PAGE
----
When it’s Albany’s Raoul Wallenberg Park – a memorial to 3 men who saved thousands of Jews from the Holocaust.
You’ve passed by – you may have thought what a pretty green and leafy oasis in downtown. But it’s much more.
It’s Raoul Wallenberg Park
The Park was dedicated in in October 1984. It’s located at 119 North Pearl St., and sits between Orange St., Broadway, Clinton Ave, and North Peal, just across from the Palace and O’Brien Building. It commemorates Raoul Wallenberg and 2 other men who were instrumental in saving thousands of Eastern European Jews in the Holocaust in World War II.
We have no idea if there is an Albany connection to Wallenberg, and the collective memory appears to be long gone. But we are glad it’s here. It has become part of Albany’s history and the history of the world, that will never forget and always remember acts of heroism and courage in face of evil.
Wallenberg was a Swedish diplomat. With the support of the World Jewish Congress and the American War Refugee Board, the Swedish Foreign Ministry sent Wallenberg to Budapest in July 1944 to help protect the 200,000 Jews who remained in the city. From October 15, when the Arrow Cross seized power, to the liberation of the capital three months later, Wallenberg saved Jews through a variety of means — by issuing thousands of protective documents, by establishing the International Ghetto of protected houses, and by securing their release from deportation trains, death march convoys, and labor service brigades — all at significant risk to himself. (The Arrow Cross was the far right nationalist Hungarian Party that collaborated with the Nazis, and specifically with Adolf Eichmann in the murder of Hungarian Jews.)
Wallenberg was detained by the Soviet agents in January, 1945, and disappeared without a trace. In 2000 the Russian prosecutor’s office issued a formal statement acknowledging that Wallenberg was held in a Soviet prison as a “socially dangerous” person for two and a half years before he died.
For his actions on behalf of Hungarian Jewry, Yad Vashem* awarded Wallenberg the title of “Righteous Among the Nations” in 1963, and the United States granted him honorary citizenship in 1981.
The Wallenberg memorial plaque in the park reads:
“In honor of Roaul Wallenberg, Swedish Diplomat and Righteous Gentile, who saved thousands of Jewish men, women and children from destruction in the Nazis’ Final Solution. Appointed by the U.S Refugee Board and acting under the auspices of the Swedish Government, his personal heroism and lack of regard for his own safety, stand as reminders of what all mankind should do when oppression occurs. His courage and compassion are lessons for all generations.” “Wherever he is, his humanity burns like a torch.”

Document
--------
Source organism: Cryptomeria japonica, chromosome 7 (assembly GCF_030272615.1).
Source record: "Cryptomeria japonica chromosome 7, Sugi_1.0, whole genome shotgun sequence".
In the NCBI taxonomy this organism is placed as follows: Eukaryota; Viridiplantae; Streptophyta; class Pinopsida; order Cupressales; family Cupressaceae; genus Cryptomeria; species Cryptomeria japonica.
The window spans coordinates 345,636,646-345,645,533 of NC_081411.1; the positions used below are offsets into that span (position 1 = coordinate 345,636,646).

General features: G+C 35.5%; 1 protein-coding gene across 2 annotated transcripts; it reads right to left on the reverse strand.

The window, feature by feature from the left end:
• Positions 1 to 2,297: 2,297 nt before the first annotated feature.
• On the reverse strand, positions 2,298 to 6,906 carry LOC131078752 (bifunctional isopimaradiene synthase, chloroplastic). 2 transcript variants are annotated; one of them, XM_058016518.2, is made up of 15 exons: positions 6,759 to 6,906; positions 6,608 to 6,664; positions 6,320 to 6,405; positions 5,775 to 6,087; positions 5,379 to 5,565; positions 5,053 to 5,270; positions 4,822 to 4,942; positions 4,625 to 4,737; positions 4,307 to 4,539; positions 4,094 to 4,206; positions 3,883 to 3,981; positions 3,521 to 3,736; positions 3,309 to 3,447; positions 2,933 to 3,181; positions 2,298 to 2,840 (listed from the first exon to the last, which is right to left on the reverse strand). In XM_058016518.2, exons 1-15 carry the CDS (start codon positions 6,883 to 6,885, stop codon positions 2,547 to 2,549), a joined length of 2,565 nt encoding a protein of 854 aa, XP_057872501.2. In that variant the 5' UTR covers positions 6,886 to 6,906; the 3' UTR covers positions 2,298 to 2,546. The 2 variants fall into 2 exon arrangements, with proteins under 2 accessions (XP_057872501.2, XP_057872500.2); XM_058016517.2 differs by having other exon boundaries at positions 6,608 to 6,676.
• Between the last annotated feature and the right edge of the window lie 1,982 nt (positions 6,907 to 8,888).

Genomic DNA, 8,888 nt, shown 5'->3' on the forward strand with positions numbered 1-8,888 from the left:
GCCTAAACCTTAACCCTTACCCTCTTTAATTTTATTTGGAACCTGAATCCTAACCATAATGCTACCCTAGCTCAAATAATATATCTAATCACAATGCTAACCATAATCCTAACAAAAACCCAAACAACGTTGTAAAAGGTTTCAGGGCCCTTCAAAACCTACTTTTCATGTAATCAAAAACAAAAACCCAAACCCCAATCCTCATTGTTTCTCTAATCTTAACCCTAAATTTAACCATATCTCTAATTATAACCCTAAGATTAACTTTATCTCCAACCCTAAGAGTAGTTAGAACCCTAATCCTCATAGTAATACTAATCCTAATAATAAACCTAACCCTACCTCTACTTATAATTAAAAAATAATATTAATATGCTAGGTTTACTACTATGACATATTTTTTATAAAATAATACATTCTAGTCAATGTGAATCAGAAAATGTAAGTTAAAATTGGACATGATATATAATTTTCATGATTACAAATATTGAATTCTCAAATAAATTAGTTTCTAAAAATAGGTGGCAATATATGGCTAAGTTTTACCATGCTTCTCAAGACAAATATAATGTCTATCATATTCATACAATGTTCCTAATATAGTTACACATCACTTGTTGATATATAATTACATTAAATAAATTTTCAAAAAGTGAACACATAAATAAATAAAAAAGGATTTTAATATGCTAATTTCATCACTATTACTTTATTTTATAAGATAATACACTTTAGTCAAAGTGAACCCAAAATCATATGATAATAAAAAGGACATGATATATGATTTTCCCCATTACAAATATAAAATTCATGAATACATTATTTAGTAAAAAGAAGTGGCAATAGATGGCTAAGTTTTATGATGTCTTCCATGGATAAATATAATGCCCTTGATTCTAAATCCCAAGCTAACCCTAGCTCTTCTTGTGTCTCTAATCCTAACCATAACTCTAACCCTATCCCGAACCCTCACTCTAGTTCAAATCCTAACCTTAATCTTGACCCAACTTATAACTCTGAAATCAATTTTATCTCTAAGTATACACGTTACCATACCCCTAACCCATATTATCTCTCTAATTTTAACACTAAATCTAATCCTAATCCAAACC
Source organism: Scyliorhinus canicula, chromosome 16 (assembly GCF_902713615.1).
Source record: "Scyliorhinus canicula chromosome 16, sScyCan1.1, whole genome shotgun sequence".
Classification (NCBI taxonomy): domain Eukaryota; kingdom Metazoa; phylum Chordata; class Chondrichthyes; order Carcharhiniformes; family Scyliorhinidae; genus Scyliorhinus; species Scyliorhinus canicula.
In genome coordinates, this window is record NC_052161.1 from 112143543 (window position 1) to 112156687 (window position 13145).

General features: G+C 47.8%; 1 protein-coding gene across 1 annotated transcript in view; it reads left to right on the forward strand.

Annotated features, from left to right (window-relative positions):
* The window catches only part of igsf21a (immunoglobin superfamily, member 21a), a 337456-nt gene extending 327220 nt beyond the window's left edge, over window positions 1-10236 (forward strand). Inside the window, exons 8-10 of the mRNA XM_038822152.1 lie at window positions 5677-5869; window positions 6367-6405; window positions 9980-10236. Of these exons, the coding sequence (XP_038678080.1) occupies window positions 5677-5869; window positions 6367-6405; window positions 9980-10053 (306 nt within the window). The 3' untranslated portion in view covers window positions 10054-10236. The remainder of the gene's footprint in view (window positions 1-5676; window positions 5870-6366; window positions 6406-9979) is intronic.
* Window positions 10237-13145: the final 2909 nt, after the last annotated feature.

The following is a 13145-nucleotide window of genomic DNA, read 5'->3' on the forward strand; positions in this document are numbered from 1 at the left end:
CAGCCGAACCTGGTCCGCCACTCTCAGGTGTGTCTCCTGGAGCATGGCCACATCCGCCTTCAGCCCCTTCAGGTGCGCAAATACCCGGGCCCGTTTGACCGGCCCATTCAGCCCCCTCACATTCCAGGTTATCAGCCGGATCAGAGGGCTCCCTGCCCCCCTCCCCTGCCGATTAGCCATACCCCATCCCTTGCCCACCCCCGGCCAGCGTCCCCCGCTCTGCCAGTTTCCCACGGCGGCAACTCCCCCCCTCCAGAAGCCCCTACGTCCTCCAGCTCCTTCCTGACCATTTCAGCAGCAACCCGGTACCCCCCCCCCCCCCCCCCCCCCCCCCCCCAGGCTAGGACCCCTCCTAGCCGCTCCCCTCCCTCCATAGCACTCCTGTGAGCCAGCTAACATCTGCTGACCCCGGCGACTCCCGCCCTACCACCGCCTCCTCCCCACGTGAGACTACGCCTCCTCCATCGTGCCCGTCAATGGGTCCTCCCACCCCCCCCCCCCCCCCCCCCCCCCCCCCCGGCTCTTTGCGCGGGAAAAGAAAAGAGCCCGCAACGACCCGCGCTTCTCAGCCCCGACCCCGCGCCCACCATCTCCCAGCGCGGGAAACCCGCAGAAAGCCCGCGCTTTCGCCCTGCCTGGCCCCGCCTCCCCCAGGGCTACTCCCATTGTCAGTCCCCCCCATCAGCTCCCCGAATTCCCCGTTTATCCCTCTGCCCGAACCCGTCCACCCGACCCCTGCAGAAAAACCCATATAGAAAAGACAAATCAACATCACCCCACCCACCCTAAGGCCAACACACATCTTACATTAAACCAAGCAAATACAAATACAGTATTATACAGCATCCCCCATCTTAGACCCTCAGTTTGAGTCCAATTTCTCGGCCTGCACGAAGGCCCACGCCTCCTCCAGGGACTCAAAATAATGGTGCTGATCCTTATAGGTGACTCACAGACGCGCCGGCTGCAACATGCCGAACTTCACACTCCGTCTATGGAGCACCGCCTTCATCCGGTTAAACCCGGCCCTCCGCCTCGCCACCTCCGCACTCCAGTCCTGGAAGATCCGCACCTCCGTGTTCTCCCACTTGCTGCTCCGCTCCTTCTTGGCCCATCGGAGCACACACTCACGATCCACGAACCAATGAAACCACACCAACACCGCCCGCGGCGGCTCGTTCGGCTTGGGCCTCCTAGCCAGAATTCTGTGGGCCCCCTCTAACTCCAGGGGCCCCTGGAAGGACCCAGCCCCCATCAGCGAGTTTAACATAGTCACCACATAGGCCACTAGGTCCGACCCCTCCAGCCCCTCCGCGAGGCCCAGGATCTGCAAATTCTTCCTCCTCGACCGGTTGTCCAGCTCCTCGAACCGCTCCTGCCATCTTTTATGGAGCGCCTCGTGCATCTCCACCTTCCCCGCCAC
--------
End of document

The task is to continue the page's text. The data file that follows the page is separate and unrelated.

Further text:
In the 1990s two additional plaques were added to the Park, commemorating 2 other men who risked their lives to save Jews in Eastern Europe.
Chiune (Sempo) Sugihara was a Japanese diplomat, fluent in Russuan, posted to Kovno Lithuania in 1939. Initially he helped members of the Polish underground by issuing them Japanese transit visas. But soon he started helping Jewish refugees by issuing 10 day transit visas, for those who had visas to Curacao in the Dutch West Indies. Sugihara was transferred and served the rest of the war in Prague and Bucharest. Near the end of the war he was arrested, with other diplomats, by the Soviets. After several years he was allowed to return to Japan. Shortly before his death in 1986, Yad Vashem, declared Sugihara “Righteous Among the Nations”
His plaque reads “ In memory of Chiune Sugihara, a righteous citizen of the world” “Japanese Counsel to Lithuania in 1940 whose humanitarian actions saved thousands from the Holocaust.”
Zwartendijk was a Dutch businessman who worked for Philips Electric. In May 1939, he became Philips’ director of Lithuanian operations. In June 1940, during the turmoil resulting from the German invasion of the Netherlands and the Soviet occupation of Lithuania, Zwartendijk became acting Dutch consul in Kovno, Lithuania. With the support of a Dutch Ambassador in Riga, the Lithuanian capital, he issued permits to Jewish refugees for them to enter Dutch colonial possessions in the West Indies. The permits were essentially useless because they failed to mention that admission was the prerogative of the colonial governors, who rarely allowed it. BUT they helped refugees flee from Lithuania, and with the help of Chiune Sugihara the Jews of Lithuania could escape certain death.
The Soviets ended Zwarentendijk’s operation in summer 1940, and he returned to German- occupied Holland.
For his efforts on behalf of the refugees in Kaunas, Zwartendijk was posthumously honored, in 1997, as a “Righteous Among the Nations” by Yad Vashem.
His plaque reads, “In memory of Jan Zwartenduk an angel of mercy” “Dutch Counsel in Lithuania in 1940 whose courageous action saved 2,500 Jews for the Holocaust and protected the spiritual heritage of Judaism. May his memory serve as an inspiration for future generations. “
In 2017 part of the Wallenberg Park was turned into a dog park – but the memorials remain, and should never be forgotten for the men they honor, and the world’s need to oppose oppression wherever it is found.
*Yad Vashem is the World Holocaust Remembrance Center in Jerusalem
The biographies are excepted from material from the U.S. Holocaust Museum in Raoul Wallenberg Plaza, Washington D.C.
Thanks to Friends of Albany History bloggers Paula Lemire and Carl Johnson for their assistance and great photographs.
Copyright 2021 Julie O’Connor